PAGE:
Deferred Prosecution Agreements – A Review
It is now three years since the Crime and Courts Act 2013 introduced deferred prosecution agreements (‘DPAs’) to the UK. Although much ink has already been spilt on the topic, given the importance of the area it is worth taking stock of what we have learned to date.
The first DPA concerned Standard Bank’s failure to prevent bribery contrary to section 7 of the Bribery Act 2010. Standard jointly pitched with their sister company, Stanbic Bank Tanzania, to act as lead managers for the Government of Tanzania’s sovereign note issuance. Of the 2.6% fee charges, 1% had been arranged to be paid to EGMA, who had a chairman and another substantial shareholder who were members of the Tanzanian government. Upon payment of this fee, for which EGMA appear to have done very if little, it was quickly withdrawn in cash. Standard relied upon Stanbic to undertake due diligence checks on EGMA, which were well below the requisite standard given the involvement of politically exposed persons and a number of high risk flags.
Upon withdrawal of the cash Standard became aware of what had happened. They immediately appointed lawyers to investigate the matter, and within three weeks self-reported to the SFO and SOCA.
As part of the DPA Standard paid compensation to the Tanzanian government of $6 million, disgorgement of profits of $8.4 million, a financial penalty of $16.8 million, and the SFO’s costs. Standard also agreed to cooperate fully with the investigation, and to commission and independent internal review of its anti-bribery and corruption procedures.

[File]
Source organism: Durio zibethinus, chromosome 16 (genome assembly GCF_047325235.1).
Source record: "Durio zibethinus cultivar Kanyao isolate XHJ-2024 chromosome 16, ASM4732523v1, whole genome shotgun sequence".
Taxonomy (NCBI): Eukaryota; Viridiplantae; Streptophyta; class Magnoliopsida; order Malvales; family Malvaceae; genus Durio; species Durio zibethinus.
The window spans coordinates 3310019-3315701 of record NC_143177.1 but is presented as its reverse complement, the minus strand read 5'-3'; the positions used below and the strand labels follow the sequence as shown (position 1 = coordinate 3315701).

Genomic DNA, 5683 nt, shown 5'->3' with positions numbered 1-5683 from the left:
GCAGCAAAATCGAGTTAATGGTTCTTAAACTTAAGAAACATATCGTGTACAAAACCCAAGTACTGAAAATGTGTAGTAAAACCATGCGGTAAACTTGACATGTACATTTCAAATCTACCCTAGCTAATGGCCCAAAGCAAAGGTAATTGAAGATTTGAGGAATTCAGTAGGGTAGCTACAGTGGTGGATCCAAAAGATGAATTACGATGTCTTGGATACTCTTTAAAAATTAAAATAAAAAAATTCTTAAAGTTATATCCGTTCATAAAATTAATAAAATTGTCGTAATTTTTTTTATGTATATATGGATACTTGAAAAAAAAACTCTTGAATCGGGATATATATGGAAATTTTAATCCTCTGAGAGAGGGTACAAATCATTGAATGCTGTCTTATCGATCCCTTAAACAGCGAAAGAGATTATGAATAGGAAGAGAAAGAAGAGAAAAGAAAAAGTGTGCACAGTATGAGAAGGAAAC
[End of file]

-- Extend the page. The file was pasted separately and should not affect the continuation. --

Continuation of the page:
Between June 2004 and June 2012 XYZ, a UK SME that has not been named yet, engaged in the systematic offer or payment of bribes to secure contracts in foreign jurisdictions through the use of intermediary agents.
ABC, the US parent company of XYZ, implemented its global compliance programme at XYZ in late 2011. It was through that process that in August 2012 concerns about the way in which contracts had been secured came to light. XYS immediately appointed a law firm to undertake an internal investigation. On 2 October 2012, the law firm informed the SFO that an anonymous client might be making a self report. The law firm and the SFO met on 13 November 2012, and agreed that XYZ would make a written self report by 31 January 2013. The report was provided on that date.
XYS paid £6,201,085 disgorgement of profits, a £352,000 financial penalty, and agreed to past and future cooperation with the SFO, and review and maintenance of the organisation’s existing compliance programme.